Chris: So as you’re scaling, you’re not suffering your profit margin, you’re actually improving it?
Pat: Correct. It has sometimes been said that there are no economies of scale in the law firm business, and it’s certainly challenged us to do so. But with the types of business professionals that we have at the firm, with the stewardship that guides our approach, we’ve been able to buck that trend and show real margin improvement while growing almost threefold.
Humility as the Foundation
Chris: To grow like that and to execute it in the way that you’ve just described, it sounds like you really need to have a strong set of values that align with and that you can grow with. Can you describe some of those points?
Pat: At the core, there is a set of values that the firm lives by that we worked on throughout 2019. Little did we know at the time, Chris, just how vital it was going to be to do that groundwork, by getting everybody in the firm around tables. We began by being very clear about the values that drive us to this firm and that have kept us at this firm so that we can collectively and individually commit to those values, and then ultimately be held accountable to those values.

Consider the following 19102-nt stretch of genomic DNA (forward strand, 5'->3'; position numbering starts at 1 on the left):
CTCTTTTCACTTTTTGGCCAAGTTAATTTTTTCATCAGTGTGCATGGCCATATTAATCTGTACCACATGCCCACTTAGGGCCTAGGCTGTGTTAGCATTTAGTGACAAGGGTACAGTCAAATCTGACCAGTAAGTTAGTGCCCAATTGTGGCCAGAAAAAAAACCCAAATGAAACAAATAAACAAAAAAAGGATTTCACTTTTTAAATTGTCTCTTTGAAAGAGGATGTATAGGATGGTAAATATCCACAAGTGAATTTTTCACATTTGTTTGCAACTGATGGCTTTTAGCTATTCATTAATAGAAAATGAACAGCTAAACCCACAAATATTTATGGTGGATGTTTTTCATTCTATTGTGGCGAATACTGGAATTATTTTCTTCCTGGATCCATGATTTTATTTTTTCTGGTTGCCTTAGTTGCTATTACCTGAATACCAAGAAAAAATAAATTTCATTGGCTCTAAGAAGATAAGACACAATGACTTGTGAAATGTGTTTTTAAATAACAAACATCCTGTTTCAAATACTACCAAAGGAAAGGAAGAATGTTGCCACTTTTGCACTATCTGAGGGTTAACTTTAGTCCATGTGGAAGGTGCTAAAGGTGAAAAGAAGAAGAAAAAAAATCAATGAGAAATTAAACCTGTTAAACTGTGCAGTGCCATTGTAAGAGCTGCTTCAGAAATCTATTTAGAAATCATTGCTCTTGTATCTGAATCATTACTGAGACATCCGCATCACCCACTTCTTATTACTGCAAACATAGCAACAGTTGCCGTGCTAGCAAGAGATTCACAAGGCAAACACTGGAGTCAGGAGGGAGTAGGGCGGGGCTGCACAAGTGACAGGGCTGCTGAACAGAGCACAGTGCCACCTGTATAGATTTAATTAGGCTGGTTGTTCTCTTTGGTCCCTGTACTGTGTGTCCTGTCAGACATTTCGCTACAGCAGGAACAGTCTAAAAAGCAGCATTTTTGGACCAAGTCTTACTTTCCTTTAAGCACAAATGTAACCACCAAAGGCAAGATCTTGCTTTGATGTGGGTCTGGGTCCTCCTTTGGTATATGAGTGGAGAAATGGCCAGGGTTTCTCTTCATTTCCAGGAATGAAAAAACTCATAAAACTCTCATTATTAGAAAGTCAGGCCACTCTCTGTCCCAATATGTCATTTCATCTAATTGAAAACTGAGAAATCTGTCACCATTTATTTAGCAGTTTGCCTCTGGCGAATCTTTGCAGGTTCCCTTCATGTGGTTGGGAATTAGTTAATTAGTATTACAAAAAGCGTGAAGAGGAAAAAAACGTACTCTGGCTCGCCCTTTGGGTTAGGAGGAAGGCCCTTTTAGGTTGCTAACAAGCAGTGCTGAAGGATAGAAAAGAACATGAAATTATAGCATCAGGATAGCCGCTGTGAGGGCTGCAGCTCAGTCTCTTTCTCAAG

The firm came together and collectively identified four key values. Whenever you articulate values, the challenge is not making them platitudes or buzzwords, because that’s what they sound like. We’ve been very clear that execution is the hard part of a strategy, much harder than formulating strategy. It’s much more difficult to personify and walk the values than to just promulgate and hang them on a bookshelf or a wall. We were very mindful from day one, that setting these values up and being clear about them was great, but the real importance would be being held accountable to those values. Those values that were collectively identified by everybody in the organization and which best summarized what it’s always been at the firm is an anchor theme of humility. That may best be viewed really through the prism of intellectual humility, and that manifests itself in all kinds of ways. One way is to seek to learn from others, engage in lifelong learning, seek to listen more than you talk, treating others as good or better than you treat yourself. Then, most importantly, knowing that we have to humble our needs and our priorities to those of our clients. We think that’s really the anchor value in the organization, and then there are four values that really flow from that.